ArticleS. TimOttinger.
DontRefactorEverything [add child]

Do Not Refactor Everything

Don't refactor all your code. I know, I know, you've been told to refactor everything, and always drive your design from the refactoring. Yeah, yeah, yeah. People stress out over this kind of talk and tell me that it's unreasonable and unilateral and stress-inducing. It's radical. I am known for making a few oblique statements myself, and I am aware of the stress it produces in the onlooker. I almost feel sorry for them in softer moments.

This is one of those moments.

Let's be reasonable. It is logical and obvious that you only need to refactor code in order to make it easier to read and/or change. If you don't have to read or change any particular bit of code, then refactoring might be interesting and might yield some good effects in general (yadda yadda yadda) but it's not really important. Old code that is feature-complete and stable is not our issue. So let's forget about code that doesn't need to change. Really. Just take it for granted and move on with your life.

There are two situations in which code is likely to change.

The first case is that of newly-written code. If you write something new (class, function, module, line of code), it is likely to have some kind of bug or shortcoming, and it's likely to have functionality admendments in the near future. We need to make that code clear, obvious, and easy to handle so we can fix it. Users may decide it's not what they really want so we may have to delete it. Let's keep that option open, too. We can clearly not refactor old stuff that doesn't change, and we clearly must refactor the new code sitting in front of us.

The second case is that some code stays "new" in the bad way (accumulating changes) without staying "new" in the good way (simple and clean). If you look at any version control history, you can see that there are at least a dozen files that keep being checked out and checked in with changes. It is normal for any code base to have a few "hot spots". Change history is a pretty good predictor; the more things change, the more reasons they have to change. Any such code needs to be refactored to make it easier to modify and extend as time goes on. Not refactoring such code is just asking for trouble.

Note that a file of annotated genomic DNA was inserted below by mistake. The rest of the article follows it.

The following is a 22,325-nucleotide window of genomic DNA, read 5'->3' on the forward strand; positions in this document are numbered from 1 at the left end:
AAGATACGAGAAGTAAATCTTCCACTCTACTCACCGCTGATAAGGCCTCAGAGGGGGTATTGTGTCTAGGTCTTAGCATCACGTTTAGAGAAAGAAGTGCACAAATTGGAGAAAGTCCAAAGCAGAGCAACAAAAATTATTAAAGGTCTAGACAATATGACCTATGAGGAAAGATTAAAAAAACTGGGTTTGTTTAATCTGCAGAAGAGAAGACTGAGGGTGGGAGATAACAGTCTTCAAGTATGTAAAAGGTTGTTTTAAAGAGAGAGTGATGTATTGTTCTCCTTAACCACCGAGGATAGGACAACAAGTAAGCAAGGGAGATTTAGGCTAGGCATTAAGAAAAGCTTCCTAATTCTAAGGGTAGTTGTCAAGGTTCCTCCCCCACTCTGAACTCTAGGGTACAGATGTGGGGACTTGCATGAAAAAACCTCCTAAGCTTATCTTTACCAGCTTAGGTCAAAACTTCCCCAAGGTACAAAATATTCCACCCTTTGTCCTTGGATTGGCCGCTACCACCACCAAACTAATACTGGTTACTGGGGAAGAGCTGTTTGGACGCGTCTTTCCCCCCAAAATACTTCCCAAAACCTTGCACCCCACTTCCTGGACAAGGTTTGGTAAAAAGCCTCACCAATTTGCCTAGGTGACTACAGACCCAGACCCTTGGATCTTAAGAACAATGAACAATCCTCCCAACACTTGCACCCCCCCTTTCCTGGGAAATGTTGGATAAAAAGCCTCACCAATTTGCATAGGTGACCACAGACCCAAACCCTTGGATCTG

There you have it. There are only two conditions under which refactoring is necessary (both are really different cases of "new stuff"). You don't need to refactor everything. You only need to refactor all of the code you actually work on.

Late Breaking News

My friends have convinced me that there is situation #3: The collateral change -- when you are working on A, which interacts with B and B is awful. This is like stepping in a cow pattie on the way across the pasture. Once you've stepped in it, there has to be some cleaning up. So now the list has changed.

  1. New things you are adding
  2. Old things that you are changing
  3. Old things that otherwise get in the way of #2, above.

So only these things should be refactored. Now don't you feel better?


 Thu, 28 Sep 2006 01:00:08, Jim Weirich, Refactoring for Understanding
I will confess to occasionally refactoring code to understand it.
 Thu, 28 Sep 2006 06:10:11, Erik Koerber, Refactoring for uniformity and maintainability